However, even topical application can have fatal consequences. One study of contact dermatitis from bacitracin concluded:

Anaphylaxis is an extreme allergic reaction that can cause death. Anaphylactic shock was immediately experienced by a patient after applying bacitracin ointment to his foot, according to one case study. Five minutes later, the EMTs found him unconscious and without a pulse. (He survived after being resuscitated at the hospital. ).

And there are numerous additional instances of anaphylaxis caused by bacitracin. Other minor side effects include rash or other allergic reactions, as well as skin irritation.

The ingredients in Neosporin (and Polysporin) have frightening side effects. You should definitely think twice before using it on your dog in light of them. or yourself, for that matter.

Your veterinarian may have advised you to use Neosporin on your dog occasionally and sparingly. But other veterinarians (even traditional ones) caution that the medication is only authorized for use in humans, not dogs.

The relationship between Neosporin and hearing loss should be avoided. Additionally, veterinarians caution that licking it could have more serious side effects. In addition to the previously mentioned dangers, it might harm the gut flora of your dog.

If you nonetheless believe that applying this ointment to your dog is of no consequence, keep reading for some more serious issues.

There are some other compelling reasons not to use any type of topical antibiotic on your dog, just in case the dangers of the Neosporin ingredients aren’t enough to deter you.

Your dog’s gut microbiome may be familiar to you. His digestive tract contains trillions of bacteria, viruses, and fungi. The immune system and general health of your dog are significantly influenced by the gut microbiome. Because of this, it’s crucial to maintain a balanced and healthy gut microbiome in your dog.

The skin is the largest organ, but did you know that your dog also has a microbiome on his skin? Through the digestive, immune, nervous, and immune systems as well as the organs (such as the kidney and liver), it communicates with the rest of the body.

The skin’s main role is obvious. It creates a barrier between your dog’s other internal organs and environmental factors. The skin serves as a barrier to keep the body free from parasites, pollution, and infections.

But it’s not just a physical barrier. A big part of its function is invisible. The skin is home to both good and bad bacteria, viruses, and fungi, similar to the gut. Additionally, these microbes provide your dog with an additional layer of defense.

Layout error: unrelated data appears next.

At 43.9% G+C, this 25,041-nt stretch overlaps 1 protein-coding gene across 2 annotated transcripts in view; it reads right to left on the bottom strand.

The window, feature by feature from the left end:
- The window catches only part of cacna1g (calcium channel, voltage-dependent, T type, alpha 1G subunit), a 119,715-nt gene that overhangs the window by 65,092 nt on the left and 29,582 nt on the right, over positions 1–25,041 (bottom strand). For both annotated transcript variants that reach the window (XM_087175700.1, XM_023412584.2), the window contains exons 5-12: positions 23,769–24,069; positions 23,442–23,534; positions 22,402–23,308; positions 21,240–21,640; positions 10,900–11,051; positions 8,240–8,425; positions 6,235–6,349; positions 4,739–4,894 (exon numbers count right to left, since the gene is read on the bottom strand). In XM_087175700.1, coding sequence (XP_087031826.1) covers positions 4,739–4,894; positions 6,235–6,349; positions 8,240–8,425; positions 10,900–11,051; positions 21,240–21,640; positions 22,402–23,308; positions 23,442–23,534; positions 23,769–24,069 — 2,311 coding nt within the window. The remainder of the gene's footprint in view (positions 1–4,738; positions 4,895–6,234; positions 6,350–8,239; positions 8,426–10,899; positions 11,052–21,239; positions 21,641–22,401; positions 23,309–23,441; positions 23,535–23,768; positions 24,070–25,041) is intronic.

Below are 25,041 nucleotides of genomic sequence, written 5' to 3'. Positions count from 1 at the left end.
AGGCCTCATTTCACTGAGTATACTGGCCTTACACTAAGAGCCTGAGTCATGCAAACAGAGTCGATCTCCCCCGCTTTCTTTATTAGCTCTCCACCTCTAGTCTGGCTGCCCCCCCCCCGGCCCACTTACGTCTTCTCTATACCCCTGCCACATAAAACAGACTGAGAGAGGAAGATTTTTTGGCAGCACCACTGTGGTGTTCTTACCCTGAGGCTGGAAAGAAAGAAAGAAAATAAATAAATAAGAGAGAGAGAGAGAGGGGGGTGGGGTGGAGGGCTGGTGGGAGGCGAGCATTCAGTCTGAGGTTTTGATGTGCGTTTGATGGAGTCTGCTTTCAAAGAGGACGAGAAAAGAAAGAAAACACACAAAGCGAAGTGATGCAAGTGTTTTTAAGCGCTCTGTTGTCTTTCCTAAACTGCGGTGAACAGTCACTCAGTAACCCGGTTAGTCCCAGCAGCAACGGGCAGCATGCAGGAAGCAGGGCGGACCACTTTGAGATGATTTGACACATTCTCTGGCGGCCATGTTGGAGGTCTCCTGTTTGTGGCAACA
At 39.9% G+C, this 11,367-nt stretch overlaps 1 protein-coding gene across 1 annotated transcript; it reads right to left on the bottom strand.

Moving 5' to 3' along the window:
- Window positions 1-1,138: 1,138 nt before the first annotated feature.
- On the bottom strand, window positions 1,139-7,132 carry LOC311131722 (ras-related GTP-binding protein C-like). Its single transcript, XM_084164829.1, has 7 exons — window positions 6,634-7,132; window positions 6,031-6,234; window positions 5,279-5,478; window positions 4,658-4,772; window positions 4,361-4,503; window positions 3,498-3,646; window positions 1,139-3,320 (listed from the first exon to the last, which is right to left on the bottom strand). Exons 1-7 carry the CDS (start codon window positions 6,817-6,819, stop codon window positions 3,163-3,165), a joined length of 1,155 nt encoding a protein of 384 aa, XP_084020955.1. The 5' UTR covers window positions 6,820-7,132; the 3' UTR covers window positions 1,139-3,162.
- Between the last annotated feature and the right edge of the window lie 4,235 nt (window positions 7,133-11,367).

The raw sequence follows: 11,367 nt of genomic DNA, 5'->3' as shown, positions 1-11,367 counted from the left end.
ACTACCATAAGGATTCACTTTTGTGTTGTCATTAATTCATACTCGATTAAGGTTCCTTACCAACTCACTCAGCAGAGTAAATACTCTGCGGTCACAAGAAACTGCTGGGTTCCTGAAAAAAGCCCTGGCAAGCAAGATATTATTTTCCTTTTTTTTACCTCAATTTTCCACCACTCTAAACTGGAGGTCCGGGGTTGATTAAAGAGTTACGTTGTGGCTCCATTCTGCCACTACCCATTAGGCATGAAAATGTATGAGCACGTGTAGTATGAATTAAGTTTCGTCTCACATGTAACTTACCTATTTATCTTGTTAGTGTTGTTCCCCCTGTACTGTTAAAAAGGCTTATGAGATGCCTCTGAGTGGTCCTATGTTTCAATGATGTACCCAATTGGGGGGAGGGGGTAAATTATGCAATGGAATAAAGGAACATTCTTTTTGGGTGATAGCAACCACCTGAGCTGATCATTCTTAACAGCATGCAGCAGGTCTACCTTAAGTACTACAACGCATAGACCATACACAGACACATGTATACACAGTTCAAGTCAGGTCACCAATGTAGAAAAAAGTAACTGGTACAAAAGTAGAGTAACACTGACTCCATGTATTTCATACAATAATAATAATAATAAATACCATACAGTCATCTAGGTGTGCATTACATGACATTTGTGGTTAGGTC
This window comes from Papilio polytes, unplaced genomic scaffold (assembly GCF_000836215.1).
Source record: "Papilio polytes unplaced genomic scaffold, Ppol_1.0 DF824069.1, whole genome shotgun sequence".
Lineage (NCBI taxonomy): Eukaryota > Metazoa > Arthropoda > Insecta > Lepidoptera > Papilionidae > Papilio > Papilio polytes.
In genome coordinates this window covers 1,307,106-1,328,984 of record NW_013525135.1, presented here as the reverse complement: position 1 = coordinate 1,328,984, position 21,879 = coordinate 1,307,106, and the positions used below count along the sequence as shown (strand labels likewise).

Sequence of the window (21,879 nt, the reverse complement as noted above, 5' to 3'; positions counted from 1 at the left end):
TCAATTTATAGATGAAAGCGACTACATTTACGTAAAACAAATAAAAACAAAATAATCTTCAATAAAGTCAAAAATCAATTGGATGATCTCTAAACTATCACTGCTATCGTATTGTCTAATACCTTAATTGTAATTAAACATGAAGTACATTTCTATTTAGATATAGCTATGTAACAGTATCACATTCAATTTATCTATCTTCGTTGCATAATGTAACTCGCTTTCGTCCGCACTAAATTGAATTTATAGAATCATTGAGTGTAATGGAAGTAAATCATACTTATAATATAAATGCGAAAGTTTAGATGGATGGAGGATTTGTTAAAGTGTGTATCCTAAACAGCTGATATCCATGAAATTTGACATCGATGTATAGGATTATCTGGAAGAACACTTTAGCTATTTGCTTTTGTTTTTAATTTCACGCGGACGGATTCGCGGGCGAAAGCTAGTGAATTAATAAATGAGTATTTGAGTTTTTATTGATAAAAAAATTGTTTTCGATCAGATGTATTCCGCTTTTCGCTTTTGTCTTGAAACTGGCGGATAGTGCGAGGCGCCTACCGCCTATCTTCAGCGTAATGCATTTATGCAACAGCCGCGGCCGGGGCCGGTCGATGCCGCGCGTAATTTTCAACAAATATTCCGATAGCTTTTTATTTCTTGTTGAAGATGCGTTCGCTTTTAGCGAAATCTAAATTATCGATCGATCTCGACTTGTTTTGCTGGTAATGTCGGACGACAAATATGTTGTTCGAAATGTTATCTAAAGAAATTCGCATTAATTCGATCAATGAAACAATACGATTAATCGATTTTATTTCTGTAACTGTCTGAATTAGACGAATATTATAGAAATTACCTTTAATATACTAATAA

When skin bacteria are in balance, they guard against skin infections. Similar to how gut bacteria defend the internal organs from pathogens Good bacteria on the skin help heal wounds, combat allergens. They even slow the aging (oxidation) process.

Neosporin, an antibiotic ointment, kills these skin bacteria in the same way that oral antibiotics do in the gut.

Antibiotics kill bacteria indiscriminately. They destroy the good bacteria along with the bad. Consequently, your dog’s natural defense mechanism against infection is destroyed. And sometimes that destruction is permanent.

Therefore, any temporary benefits of Neosporin in preventing wound infection could eventually lead to the destruction of your dog’s skin microbiome. That implies that in the future, your dog will be more prone to skin infections.

Through overuse of antibiotics, we’re developing antibiotic-resistant bugs. And this isn’t just about oral antibiotic medications. According to research, topical antibiotics are also starting to lose their effectiveness against multidrug-resistant organisms (MDROs).

Ointments like Neosporin and Polysporin may play a role in the development of the extremely dangerous MRSA strain USA300, according to a 2011 study.

A MRSA strain called USA300 is very prevalent in the US. It not only produces deep, pus-filled sores but is also resistant to all antibiotics. This infection can spread to the blood, lungs, and other organs, making it extremely dangerous. Additionally, it prevents the body from producing white blood cells, which fight infections. Hospitalizations for USA300 strains tripled between 2004 and 2008.